I have not progressed any further with my GT6 restoration but I have an issue (2 in fact) on which I would appreciate your opinions and advice. In replacing the floor pans I now must replace the floor cross members and dash support brackets. I obtained replacement crossmembers from a spitfire shell that I bought for cuts etc., and one of the dash support brackets is reusable (I will have to purchase or make another one)
My problem is knowing exactly where to weld in the cross members to the new floor pans. They fit well enough on the floor pans in the area where they are meant to go but I am reluctant to weld them in case they will not line up exactly with the corresponding mounting points on the chassis when I refit the body. I thought of leaving the welding until I refit the body so that everything lines up but I was hoping to have them welded in place and to have the underfloor primed and painted before refitting the body. Could I take the chance of welding them in place using precise measurements from the heelboard as a datum point for correct location ? If so, would anyone here have a precise measurement that I could use (perhaps from their own GT6 or Spitfire.
With regard to the dash mounting brackets, I cannot remember where they were located on the car and I do not have any photgraph that helps me in that regard. I see them in the parts diagram on the Rimmer site but that does not help in regard to where exactly I should weld them. Again , any photographs or measurements that would assist in their location would be greatly appreciated.
you need to check the Air Quality data
I think AQ is now one of the biggest hammer in the box.
Use your pollution control AQ officer in the environmental health dept. To question the environmental impact report. For the road transport
You can also help them with specific local knowledge.
Distance to carriage way for the facade of dwellings. Eg those that step out of their front door on to pavement. ( NOx AQ drops significantly with distance.)
if they quote monitoring with NOx tubes. These have a 25% accuracy.
But sadly this is a typical modus operandi get permission for a lesser scheme. Mission creep. So much easier to get permission for a bit more .....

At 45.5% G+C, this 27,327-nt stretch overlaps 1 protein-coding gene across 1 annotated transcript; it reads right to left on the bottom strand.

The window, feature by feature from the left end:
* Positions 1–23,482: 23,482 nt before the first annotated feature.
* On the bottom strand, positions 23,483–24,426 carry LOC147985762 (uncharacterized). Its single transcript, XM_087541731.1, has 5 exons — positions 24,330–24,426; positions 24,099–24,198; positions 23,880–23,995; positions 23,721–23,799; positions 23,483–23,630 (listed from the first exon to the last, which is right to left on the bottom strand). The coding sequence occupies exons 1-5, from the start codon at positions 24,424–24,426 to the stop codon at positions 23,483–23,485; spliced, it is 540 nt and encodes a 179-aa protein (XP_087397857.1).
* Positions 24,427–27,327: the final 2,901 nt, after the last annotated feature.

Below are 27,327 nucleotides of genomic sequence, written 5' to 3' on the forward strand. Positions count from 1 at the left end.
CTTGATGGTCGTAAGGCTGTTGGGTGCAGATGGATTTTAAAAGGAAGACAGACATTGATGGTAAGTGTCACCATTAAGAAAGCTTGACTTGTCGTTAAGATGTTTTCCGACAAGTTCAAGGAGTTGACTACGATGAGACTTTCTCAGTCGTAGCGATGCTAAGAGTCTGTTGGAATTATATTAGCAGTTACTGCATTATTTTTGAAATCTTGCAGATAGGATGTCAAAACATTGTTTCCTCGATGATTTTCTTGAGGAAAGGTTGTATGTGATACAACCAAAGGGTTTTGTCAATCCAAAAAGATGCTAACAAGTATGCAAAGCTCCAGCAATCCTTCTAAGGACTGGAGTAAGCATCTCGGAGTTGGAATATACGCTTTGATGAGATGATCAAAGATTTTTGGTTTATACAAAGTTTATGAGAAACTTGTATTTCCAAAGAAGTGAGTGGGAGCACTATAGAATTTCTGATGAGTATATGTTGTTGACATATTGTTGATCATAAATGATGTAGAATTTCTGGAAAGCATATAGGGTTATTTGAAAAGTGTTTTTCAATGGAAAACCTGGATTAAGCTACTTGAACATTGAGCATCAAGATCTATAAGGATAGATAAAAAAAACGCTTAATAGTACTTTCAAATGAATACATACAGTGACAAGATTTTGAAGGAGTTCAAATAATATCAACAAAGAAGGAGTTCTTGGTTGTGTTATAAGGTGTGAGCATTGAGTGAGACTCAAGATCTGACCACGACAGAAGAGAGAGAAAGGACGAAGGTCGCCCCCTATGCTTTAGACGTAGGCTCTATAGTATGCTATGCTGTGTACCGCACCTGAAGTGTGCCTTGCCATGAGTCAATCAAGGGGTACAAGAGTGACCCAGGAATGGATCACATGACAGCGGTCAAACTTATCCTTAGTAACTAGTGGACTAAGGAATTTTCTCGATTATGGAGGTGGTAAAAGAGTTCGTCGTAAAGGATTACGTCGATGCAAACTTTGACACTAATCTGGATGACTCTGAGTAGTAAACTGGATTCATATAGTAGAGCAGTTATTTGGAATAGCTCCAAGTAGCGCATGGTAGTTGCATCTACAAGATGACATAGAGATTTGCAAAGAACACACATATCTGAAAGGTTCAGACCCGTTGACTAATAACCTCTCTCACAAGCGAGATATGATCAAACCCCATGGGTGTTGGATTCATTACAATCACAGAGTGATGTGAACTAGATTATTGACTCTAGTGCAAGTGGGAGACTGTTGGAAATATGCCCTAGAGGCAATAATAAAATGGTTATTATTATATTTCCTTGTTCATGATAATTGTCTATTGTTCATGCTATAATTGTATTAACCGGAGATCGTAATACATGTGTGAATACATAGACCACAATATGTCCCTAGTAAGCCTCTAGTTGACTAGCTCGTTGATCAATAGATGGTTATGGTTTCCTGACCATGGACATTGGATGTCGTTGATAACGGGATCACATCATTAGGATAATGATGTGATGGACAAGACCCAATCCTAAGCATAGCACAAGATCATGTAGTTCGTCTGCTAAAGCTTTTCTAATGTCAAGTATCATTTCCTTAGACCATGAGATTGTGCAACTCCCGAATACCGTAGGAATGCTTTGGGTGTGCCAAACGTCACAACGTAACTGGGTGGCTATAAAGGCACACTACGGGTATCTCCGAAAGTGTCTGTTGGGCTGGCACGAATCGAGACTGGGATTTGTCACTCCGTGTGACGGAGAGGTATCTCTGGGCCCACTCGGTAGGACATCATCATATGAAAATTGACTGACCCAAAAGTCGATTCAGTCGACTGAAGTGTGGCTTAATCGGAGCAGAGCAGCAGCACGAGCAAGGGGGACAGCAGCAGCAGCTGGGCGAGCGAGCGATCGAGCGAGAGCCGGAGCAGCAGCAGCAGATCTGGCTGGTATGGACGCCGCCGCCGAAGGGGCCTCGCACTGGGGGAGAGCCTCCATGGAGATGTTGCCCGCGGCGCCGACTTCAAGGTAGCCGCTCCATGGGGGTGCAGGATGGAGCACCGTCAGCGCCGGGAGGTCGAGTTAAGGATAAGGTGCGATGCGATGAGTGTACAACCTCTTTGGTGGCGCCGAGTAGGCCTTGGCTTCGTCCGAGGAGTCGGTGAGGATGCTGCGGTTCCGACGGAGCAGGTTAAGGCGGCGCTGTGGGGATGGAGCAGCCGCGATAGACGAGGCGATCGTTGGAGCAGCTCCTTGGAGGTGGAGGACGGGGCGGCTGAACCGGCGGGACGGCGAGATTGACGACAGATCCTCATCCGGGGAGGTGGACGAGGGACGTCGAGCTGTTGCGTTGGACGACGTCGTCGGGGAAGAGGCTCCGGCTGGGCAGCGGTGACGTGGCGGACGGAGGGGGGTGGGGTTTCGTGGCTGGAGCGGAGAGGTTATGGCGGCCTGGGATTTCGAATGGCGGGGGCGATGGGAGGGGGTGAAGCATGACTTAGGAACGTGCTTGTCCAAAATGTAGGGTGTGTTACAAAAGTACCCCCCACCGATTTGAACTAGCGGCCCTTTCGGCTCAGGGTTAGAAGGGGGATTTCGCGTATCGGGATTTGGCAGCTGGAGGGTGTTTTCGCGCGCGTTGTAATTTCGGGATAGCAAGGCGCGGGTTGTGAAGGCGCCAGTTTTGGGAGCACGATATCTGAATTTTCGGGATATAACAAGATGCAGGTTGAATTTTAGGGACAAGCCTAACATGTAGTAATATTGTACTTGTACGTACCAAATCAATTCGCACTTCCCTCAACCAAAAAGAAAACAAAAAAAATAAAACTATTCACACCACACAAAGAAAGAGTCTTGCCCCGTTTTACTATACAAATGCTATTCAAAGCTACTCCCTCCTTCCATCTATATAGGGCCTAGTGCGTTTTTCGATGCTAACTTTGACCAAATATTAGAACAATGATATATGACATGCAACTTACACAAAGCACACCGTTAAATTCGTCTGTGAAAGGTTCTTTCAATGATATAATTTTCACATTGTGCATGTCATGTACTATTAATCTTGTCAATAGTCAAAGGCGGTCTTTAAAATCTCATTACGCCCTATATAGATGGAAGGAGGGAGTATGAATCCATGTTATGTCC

it'll happen every few years
very typical for waste sites
Just some of my views -
One would think that an open car would have a higher risk of something nasty happening.
How often do you hear of a TR (as an example) over turning under reasonably normal conditions., I know the odd racer flips over but they are beyond the extreme in most cases.
An impact with another car/obstacle could flip it. If low speed probably not too serious. Any decent speed could be very upsetting. But do you hear of any.
OK so you fit a roll over cage, the TR flips over and you are now scudding along the road at 50mph. Where is the top of your head - oooer!!!!
So you now have a roll over cage and a decent helmet - where does the luggage and open car driving fun fit.
The cage and helmet only suit one type of incident.
Also our cars do not have crumple zones, side impact protection, ABS, a decent collapsible steering column, usually no head restraint etc etc.
If you play the numbers game then flipping your TR is very low down the scale. Flipping at speed is even lower.
But I agree with John, it would be very useful info to see the historical evidence to improve ones feeling of driving our open tops.
I believe the most comprehensive statistics on car accidents, repair costs, serious personal accident would be held by the insurance industry. It is how they access cars for the insurance grouping / premium.
And the design and cosntruction of moderns, that include incredibly strong materials like boron steel, mean that even a windscreen surround can keep you off the road, even inverted. Not the case in any of our cars, let alone those with Brooklands wind deflectors!
One of, no the main, reason I had the roll over bar fitted to the TR2.
Most moderns have all sorts of clever stuff that deploys if a car rolls - Diana's Focus CC3 (now sold) had some sort of device that would deploy behind the rear seats to protect occupants. I imagine trying to get stats on cars that do or don't have that sort of protection, or any other could be difficult?
As many will have noted, one of the many bees in my bonnet is the need, IMHO, for open cars to have adequate roll-over protection. That a car with a hard roof IS adequately protected is also dubious but even my hobby horses have to stop somewhere.
So I looked on the Gov.co.uk page "Road accidents and safety tables index" at https://www.gov.uk/government/statistical-data-sets/road-accidents-and-safety-statistical-tables-index#history to see what the actual figures were, for injuries and/or deaths associated with open cars. And they don't exist! This has been confirmed by correspondence with the most helpful statisticians who work for the Dept.of Transport, who explained that the stats collected are determined by the Standing Committee on Road Accident Statistics, a body of the DoT, which has not asked that the open or closed nature of a vehicle is recorded.
I am amazed! To have nothing between you and the road or other solid objects is such an obvious risk! The Index of Tables available is an Excel page of its own with nearly 200 listed, that informs us in details about every other aspect of road accidents ("incidents" nowadays - an accident is just bad luck, an incident can be prevented). but not about open vehicles. I am promised that this will be suggested to the SCRAS, but there is no harm in asking them myself. If you would like to do so too, I'll be most grateful. You can email the Committee at firstname.lastname@example.org
Thanks and bests,